Digivac (VFD) Thermometer


I picked up a bunch of Tung-Sol Digivac VFD tubes on an Ebay auction for a quite good price.  I built a thermometer as an experiment in driving the VFDs, as it uses only two tubes.  The case is a hand-inlaid jewelry box from India that I picked up from a street vendor for $10.00.  The Digivacs are attractive VFDs, with a clear mica panel supporting the digit anodes. The components in the tube are large so you can easily see how the device is built and what is going on.



Driving a VFD tube is pretty easy once you figure out a few tricks.  Most VFD tubes have an anode for each segment, a screen for the digit, and a filiment which acts as a cathode.  The anode and the screen should be held to 20v – 30v to turn them on. The screen is used for multiplexing. Holding it to ground repels the electrons from the cathode so the segment won’t light up, holding it to the anode voltage attracts the electrons.


The hardest part to figure out for me was what to do with the filament.  It should be held at a low voltage, but should carry a current. The suggested voltage seems the be in the 2.5V range.  For large displays, the literature seems to suggest applying an AC waveform, as otherwise the voltage drop across the filament causes brightness variations.  The lm9022 chip is designed to create such a waveform. Its cheap, and the data sheet provides the schematic for a simple RC oscillator circuit to drive it.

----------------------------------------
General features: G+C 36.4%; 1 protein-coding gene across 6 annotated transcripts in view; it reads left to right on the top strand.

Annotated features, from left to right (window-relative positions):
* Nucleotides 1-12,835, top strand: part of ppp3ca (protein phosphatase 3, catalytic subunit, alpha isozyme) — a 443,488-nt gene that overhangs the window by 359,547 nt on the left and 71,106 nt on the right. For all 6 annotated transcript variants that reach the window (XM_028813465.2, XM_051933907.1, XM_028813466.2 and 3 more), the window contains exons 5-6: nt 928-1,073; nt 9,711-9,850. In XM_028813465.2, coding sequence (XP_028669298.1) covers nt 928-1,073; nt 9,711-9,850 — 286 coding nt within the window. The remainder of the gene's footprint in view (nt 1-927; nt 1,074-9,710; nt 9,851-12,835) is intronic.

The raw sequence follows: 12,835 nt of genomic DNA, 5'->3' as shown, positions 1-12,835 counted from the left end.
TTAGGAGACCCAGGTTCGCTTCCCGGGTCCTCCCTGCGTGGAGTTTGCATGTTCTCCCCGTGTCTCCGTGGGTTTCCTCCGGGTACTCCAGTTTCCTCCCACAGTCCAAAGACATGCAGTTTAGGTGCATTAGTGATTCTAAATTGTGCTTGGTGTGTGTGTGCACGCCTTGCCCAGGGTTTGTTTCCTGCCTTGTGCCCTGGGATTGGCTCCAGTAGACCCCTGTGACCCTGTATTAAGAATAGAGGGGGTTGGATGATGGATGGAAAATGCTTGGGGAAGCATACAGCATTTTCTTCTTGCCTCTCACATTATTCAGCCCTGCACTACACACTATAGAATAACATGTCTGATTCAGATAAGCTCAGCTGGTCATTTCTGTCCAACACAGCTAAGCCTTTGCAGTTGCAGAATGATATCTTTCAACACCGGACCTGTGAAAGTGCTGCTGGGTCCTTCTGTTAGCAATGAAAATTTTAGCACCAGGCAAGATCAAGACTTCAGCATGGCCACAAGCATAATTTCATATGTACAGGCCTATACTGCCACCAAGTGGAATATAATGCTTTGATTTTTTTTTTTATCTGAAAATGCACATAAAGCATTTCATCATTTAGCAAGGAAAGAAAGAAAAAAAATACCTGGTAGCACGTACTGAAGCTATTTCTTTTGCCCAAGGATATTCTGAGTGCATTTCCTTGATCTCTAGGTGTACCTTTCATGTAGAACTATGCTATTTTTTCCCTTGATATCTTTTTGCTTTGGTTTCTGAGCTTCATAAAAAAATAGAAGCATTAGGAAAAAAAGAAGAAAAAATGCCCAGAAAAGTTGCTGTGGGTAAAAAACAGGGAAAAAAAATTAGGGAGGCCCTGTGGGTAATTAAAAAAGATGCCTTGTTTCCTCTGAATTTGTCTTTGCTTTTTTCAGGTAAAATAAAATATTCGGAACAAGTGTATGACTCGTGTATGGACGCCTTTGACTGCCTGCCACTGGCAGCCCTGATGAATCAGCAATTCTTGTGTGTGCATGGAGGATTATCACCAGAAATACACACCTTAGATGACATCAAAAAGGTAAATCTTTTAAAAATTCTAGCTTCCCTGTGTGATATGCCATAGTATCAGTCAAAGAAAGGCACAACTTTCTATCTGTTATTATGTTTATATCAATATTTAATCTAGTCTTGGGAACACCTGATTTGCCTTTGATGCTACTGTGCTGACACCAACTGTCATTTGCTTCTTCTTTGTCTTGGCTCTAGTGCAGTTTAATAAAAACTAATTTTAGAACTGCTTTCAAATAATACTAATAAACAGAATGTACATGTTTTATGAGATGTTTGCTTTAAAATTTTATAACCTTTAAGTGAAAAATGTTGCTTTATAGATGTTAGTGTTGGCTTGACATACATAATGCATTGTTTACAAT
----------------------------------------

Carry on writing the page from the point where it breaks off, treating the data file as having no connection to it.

One consideration that I did not read about is the need to limit the current through the filament. Most filaments have a resistance of about 10 Ohms, and should carry about 50 ma.  The lm9022 provides a waveform with an almost 5 volts drop. When I connected it to a digivac, I pumped .5A through the filament, which  started glowing red and nearly destroyed the hard-to-find tube.  I dug around the web some more until I came across a data sheet for the digivac, which specifies a current of 45ma.  I put in a current limiting resistor, and it worked fine.


The digivac tubes do not have screens, so I used a direct drive for the anodes.  Driver chips are readily available from Maxim and Allegro. The temperature sensor is a Dallas 1620, which is convenient though a little bit expensive. One problem with the chip thermometers is that the principal heat transfer path is through the wires into the package. I had planned to mount the chip on the back of the case, but I could only get accurate readings by pulling the chip out and exposing the connecting wires (which you can see to the right).


Below is a scan of a Digivac DT1705e display. The basic recommendations: 1.2 volt drop across the filaments, 20 volts on the anodes.